Government Digital Service wants plainer English in contracts

Will Green is news editor of Supply Management
15 September 2015

The UK’s Government Digital Service is rewriting its contracts in plainer English to make them easier to understand.

In a blog Warren Smith, interim assistant director of G-Cloud and the Digital Commercial Programme, said his team had reduced the number of words in the digital services contract by more than 40 per cent and they were aiming for a two-line limit on sentences.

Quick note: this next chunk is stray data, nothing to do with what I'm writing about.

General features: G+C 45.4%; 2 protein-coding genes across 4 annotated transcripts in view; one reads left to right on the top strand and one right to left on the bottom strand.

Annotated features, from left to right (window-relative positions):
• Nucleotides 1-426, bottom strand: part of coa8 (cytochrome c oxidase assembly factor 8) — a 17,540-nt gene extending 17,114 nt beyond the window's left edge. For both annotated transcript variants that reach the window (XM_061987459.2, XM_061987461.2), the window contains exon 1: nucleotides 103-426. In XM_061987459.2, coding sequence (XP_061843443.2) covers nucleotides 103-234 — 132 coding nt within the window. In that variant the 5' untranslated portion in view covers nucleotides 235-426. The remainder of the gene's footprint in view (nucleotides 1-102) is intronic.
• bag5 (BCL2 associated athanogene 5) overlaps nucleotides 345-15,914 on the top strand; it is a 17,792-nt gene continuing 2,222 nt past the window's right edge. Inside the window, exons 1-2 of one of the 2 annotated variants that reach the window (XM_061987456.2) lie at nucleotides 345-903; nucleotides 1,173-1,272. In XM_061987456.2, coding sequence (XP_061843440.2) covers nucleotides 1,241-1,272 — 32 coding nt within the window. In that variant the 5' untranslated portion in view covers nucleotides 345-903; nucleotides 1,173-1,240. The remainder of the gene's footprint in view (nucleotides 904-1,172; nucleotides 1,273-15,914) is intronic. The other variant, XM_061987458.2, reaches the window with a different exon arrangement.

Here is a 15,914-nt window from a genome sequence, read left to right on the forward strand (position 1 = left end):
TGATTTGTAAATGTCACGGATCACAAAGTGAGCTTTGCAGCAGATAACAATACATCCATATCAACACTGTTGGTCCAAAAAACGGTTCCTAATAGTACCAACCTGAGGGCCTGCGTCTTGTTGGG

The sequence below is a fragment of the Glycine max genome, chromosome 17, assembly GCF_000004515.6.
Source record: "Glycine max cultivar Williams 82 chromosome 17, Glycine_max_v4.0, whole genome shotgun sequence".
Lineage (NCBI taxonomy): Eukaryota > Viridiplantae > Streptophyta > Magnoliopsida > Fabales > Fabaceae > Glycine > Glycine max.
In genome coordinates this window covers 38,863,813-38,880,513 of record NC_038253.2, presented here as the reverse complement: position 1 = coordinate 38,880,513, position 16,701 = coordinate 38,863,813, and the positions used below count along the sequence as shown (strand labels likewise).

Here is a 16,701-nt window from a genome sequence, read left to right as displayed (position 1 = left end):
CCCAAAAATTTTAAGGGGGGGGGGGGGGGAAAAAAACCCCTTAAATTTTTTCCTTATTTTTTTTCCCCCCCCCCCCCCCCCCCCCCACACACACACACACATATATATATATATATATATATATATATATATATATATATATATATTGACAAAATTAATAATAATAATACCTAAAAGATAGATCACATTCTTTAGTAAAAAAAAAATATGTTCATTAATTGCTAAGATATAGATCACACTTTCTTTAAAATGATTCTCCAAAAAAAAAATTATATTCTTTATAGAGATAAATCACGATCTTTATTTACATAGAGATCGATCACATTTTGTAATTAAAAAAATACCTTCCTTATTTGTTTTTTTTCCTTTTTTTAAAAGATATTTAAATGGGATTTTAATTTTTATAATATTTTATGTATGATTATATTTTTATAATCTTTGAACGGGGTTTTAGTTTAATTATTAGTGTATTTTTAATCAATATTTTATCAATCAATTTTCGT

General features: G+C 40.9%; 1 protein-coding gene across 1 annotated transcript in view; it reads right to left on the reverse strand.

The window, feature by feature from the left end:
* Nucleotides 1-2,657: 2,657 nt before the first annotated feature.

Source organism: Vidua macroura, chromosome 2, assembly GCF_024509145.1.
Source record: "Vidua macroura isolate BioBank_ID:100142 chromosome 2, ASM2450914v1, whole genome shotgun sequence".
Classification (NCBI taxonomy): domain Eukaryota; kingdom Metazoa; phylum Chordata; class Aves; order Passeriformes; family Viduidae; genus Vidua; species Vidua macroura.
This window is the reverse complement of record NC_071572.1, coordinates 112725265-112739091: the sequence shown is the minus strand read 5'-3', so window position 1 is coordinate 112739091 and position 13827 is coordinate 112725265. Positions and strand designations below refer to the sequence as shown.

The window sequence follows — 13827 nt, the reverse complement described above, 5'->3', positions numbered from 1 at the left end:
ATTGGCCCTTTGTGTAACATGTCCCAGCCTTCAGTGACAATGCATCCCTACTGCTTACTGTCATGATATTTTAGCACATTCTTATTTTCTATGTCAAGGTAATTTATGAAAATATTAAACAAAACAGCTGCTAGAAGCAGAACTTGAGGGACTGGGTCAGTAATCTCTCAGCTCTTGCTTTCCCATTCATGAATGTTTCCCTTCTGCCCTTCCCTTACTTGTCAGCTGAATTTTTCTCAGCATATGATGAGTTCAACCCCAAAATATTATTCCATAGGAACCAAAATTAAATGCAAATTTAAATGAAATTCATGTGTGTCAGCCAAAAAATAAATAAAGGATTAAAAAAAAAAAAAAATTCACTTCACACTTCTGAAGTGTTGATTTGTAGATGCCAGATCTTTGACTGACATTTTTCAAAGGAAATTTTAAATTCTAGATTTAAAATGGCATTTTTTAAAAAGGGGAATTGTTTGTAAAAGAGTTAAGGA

“We know that the majority of buyers and suppliers who read the procurement documentation aren’t legal professionals so we’d like to make our contracts reflect this,” he said.

“So far we’ve reduced the number of words by over 40 per cent, without reducing the material content. We’re hoping to reduce this further in the final version of the contract.

“As well as drafting in plain English and removing unnecessary content, we’re aiming for a two-line limit on sentences. This significantly increases the ease of understanding and reduces reading time.”

As well as simpler wording, Smith said a summary of the main points would also be included at the beginning of contracts.

Richmond upon Thames, London (Greater)
Falmer, Brighton
£33,797 rising to £40,322 per annum
University of Sussex
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